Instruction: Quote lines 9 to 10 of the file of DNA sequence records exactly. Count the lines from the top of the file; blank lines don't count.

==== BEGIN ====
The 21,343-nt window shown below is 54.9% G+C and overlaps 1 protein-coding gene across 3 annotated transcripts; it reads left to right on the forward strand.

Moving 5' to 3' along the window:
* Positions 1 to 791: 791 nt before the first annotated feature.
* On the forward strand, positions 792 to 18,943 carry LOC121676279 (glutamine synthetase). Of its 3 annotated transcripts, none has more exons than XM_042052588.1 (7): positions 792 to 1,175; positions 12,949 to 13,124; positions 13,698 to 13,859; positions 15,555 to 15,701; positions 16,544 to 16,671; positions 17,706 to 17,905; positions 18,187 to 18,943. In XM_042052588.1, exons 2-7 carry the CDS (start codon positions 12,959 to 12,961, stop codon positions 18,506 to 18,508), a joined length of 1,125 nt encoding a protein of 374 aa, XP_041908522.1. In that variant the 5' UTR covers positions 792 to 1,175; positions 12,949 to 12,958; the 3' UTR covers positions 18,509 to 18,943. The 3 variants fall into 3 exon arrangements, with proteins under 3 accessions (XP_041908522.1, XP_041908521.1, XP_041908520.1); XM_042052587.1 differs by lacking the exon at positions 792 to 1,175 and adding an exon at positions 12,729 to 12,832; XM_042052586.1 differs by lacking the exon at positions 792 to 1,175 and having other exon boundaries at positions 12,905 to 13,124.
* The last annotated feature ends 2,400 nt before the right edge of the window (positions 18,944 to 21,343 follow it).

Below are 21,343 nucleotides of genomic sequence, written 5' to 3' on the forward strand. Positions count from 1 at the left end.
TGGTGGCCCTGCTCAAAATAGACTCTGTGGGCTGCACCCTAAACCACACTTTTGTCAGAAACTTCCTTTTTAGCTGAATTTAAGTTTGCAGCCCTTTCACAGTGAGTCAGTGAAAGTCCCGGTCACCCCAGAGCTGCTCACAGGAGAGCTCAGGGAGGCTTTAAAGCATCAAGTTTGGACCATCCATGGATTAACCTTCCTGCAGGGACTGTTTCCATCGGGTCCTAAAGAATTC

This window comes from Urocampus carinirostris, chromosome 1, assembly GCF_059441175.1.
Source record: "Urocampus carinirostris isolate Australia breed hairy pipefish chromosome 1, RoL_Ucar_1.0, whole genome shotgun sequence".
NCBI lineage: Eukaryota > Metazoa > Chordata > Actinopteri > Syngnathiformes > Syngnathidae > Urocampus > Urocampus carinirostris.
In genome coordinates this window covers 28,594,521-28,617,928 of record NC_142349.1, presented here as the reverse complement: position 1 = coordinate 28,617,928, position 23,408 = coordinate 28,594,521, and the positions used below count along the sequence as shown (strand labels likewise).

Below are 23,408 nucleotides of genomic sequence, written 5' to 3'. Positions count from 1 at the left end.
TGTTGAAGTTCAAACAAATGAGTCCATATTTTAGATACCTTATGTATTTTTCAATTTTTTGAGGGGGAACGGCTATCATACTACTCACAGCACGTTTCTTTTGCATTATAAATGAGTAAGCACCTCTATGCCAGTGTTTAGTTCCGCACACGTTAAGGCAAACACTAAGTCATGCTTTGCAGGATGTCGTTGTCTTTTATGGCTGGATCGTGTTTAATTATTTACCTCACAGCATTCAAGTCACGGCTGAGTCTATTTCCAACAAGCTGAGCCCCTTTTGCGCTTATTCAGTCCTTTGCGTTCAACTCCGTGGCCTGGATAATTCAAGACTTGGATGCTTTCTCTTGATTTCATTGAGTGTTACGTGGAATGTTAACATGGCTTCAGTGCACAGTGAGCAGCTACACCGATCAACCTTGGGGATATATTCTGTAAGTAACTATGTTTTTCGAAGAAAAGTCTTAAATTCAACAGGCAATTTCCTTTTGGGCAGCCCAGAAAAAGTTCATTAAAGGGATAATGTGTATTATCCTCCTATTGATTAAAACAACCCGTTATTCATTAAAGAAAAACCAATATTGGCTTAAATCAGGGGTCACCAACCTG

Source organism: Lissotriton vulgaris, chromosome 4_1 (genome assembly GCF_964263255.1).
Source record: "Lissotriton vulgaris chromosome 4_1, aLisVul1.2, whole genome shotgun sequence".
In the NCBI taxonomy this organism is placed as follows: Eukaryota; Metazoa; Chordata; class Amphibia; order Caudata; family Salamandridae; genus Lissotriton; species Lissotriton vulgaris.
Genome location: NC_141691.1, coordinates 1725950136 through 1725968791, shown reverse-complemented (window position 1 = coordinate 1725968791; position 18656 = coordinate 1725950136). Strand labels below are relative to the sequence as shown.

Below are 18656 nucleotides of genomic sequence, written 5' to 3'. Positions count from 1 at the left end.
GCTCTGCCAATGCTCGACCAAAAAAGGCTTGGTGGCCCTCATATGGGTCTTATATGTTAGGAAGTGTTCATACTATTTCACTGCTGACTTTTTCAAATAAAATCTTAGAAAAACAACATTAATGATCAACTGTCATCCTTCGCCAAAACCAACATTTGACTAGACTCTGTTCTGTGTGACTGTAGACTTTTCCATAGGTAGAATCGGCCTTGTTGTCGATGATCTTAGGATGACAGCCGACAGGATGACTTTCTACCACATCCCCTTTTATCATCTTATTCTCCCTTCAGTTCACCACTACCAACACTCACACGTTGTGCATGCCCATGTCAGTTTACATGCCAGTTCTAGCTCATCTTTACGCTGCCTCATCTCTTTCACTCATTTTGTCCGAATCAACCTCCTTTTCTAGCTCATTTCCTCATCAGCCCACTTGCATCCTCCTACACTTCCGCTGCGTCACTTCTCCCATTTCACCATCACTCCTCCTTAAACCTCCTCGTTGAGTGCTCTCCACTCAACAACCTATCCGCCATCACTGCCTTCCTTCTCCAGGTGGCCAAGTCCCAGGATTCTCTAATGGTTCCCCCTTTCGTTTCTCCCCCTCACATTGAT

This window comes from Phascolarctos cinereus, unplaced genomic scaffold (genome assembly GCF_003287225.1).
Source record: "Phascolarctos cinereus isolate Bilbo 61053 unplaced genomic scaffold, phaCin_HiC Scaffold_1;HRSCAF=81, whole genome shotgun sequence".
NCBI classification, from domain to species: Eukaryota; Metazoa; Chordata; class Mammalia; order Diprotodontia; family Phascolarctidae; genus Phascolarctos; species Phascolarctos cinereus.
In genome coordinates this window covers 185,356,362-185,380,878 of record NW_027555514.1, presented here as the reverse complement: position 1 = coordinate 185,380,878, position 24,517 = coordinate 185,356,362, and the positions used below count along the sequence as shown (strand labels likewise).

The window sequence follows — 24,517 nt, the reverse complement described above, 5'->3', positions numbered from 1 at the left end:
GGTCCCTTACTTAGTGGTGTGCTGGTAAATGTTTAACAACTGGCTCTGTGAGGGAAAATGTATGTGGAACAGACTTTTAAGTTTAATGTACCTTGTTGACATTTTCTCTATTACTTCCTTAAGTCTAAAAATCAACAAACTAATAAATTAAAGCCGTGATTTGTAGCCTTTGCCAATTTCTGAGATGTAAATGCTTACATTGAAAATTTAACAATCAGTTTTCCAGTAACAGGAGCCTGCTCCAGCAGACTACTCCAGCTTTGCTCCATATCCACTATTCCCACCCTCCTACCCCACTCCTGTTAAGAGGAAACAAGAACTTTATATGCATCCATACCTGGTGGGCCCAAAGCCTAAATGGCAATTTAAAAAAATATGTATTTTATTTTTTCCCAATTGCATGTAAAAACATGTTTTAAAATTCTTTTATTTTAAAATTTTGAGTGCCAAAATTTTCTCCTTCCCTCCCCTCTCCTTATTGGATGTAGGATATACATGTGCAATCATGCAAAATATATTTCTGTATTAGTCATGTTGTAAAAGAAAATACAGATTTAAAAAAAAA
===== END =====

Source record: "Urocampus carinirostris isolate Australia breed hairy pipefish chromosome 1, RoL_Ucar_1.0, whole genome shotgun sequence".
NCBI lineage: Eukaryota > Metazoa > Chordata > Actinopteri > Syngnathiformes > Syngnathidae > Urocampus > Urocampus carinirostris.